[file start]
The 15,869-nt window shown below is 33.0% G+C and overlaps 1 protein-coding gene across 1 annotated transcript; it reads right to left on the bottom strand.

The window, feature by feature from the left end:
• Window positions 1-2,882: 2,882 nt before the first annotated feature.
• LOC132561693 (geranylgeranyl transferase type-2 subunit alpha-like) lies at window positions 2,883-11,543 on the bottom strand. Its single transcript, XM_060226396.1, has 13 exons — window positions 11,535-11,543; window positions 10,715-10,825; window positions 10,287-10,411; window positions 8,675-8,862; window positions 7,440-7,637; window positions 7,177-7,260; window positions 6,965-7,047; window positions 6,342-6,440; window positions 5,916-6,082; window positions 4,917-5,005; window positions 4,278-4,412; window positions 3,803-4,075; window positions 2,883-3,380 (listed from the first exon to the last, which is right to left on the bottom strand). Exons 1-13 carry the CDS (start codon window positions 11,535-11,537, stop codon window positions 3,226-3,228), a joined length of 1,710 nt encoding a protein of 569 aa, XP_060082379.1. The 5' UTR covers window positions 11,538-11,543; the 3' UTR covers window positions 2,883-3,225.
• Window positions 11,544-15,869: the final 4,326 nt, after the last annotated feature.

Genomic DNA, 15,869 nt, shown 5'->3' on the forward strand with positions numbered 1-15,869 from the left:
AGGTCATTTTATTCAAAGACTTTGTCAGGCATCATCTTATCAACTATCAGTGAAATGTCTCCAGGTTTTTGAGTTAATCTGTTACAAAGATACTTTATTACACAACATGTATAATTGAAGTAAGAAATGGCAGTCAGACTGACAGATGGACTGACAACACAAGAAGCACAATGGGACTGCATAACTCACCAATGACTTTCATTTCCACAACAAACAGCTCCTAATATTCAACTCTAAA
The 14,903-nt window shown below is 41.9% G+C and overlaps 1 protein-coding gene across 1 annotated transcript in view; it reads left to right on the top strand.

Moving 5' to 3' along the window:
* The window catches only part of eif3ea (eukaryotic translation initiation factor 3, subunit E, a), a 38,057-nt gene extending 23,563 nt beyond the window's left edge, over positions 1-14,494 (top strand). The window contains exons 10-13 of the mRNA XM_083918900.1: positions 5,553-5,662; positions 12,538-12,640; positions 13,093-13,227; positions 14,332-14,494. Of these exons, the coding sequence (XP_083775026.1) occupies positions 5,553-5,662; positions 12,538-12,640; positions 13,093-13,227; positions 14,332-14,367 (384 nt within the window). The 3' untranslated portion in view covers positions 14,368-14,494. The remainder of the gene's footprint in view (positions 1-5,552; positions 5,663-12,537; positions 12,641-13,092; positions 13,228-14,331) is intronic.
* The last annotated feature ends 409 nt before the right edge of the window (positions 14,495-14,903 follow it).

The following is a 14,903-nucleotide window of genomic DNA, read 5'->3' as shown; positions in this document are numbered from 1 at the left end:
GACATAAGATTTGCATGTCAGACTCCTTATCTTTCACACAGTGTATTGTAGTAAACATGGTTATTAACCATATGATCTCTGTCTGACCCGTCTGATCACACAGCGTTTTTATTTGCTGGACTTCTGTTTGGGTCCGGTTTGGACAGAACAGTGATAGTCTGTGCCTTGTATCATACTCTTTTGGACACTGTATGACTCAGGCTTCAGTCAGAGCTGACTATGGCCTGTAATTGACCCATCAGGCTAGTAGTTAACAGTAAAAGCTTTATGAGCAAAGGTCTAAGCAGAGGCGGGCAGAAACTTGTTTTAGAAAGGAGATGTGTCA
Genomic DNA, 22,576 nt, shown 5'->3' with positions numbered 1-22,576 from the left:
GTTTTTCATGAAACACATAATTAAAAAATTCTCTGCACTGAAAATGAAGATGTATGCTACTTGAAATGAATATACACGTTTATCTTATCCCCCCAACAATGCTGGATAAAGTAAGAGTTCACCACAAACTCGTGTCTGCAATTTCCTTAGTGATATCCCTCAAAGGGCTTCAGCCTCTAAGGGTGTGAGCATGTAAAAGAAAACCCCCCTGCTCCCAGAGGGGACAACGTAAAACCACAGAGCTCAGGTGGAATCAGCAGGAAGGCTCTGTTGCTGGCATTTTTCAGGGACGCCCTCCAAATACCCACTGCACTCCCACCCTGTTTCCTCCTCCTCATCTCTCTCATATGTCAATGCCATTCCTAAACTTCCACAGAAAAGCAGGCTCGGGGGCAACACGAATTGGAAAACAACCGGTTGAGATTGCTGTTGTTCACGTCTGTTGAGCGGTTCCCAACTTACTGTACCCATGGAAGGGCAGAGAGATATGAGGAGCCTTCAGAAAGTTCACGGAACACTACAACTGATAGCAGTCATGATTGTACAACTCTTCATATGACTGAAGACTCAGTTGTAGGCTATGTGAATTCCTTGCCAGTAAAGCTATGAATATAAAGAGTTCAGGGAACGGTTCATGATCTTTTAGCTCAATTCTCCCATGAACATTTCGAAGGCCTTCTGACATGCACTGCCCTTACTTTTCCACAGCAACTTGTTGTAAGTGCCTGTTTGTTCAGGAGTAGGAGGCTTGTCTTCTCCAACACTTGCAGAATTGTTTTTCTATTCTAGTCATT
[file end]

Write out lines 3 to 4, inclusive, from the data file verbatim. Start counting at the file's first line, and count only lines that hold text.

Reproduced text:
• Window positions 1-2,882: 2,882 nt before the first annotated feature.
• LOC132561693 (geranylgeranyl transferase type-2 subunit alpha-like) lies at window positions 2,883-11,543 on the bottom strand. Its single transcript, XM_060226396.1, has 13 exons — window positions 11,535-11,543; window positions 10,715-10,825; window positions 10,287-10,411; window positions 8,675-8,862; window positions 7,440-7,637; window positions 7,177-7,260; window positions 6,965-7,047; window positions 6,342-6,440; window positions 5,916-6,082; window positions 4,917-5,005; window positions 4,278-4,412; window positions 3,803-4,075; window positions 2,883-3,380 (listed from the first exon to the last, which is right to left on the bottom strand). Exons 1-13 carry the CDS (start codon window positions 11,535-11,537, stop codon window positions 3,226-3,228), a joined length of 1,710 nt encoding a protein of 569 aa, XP_060082379.1. The 5' UTR covers window positions 11,538-11,543; the 3' UTR covers window positions 2,883-3,225.